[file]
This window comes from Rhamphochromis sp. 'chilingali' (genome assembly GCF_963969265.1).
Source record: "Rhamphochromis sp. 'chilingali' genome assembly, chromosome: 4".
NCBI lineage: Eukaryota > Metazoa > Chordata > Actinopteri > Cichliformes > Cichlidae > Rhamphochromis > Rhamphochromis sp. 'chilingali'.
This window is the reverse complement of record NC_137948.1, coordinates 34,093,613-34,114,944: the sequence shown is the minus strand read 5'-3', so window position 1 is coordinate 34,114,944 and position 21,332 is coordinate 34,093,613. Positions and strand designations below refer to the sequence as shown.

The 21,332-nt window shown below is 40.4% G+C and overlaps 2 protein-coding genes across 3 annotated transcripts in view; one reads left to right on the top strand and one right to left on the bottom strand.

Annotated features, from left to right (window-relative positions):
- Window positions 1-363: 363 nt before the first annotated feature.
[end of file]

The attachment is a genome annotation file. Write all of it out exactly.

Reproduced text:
This window comes from Rhamphochromis sp. 'chilingali' (genome assembly GCF_963969265.1).
Source record: "Rhamphochromis sp. 'chilingali' genome assembly, chromosome: 4".
NCBI lineage: Eukaryota > Metazoa > Chordata > Actinopteri > Cichliformes > Cichlidae > Rhamphochromis > Rhamphochromis sp. 'chilingali'.
This window is the reverse complement of record NC_137948.1, coordinates 34,093,613-34,114,944: the sequence shown is the minus strand read 5'-3', so window position 1 is coordinate 34,114,944 and position 21,332 is coordinate 34,093,613. Positions and strand designations below refer to the sequence as shown.

The 21,332-nt window shown below is 40.4% G+C and overlaps 2 protein-coding genes across 3 annotated transcripts in view; one reads left to right on the top strand and one right to left on the bottom strand.

Annotated features, from left to right (window-relative positions):
- Window positions 1-363: 363 nt before the first annotated feature.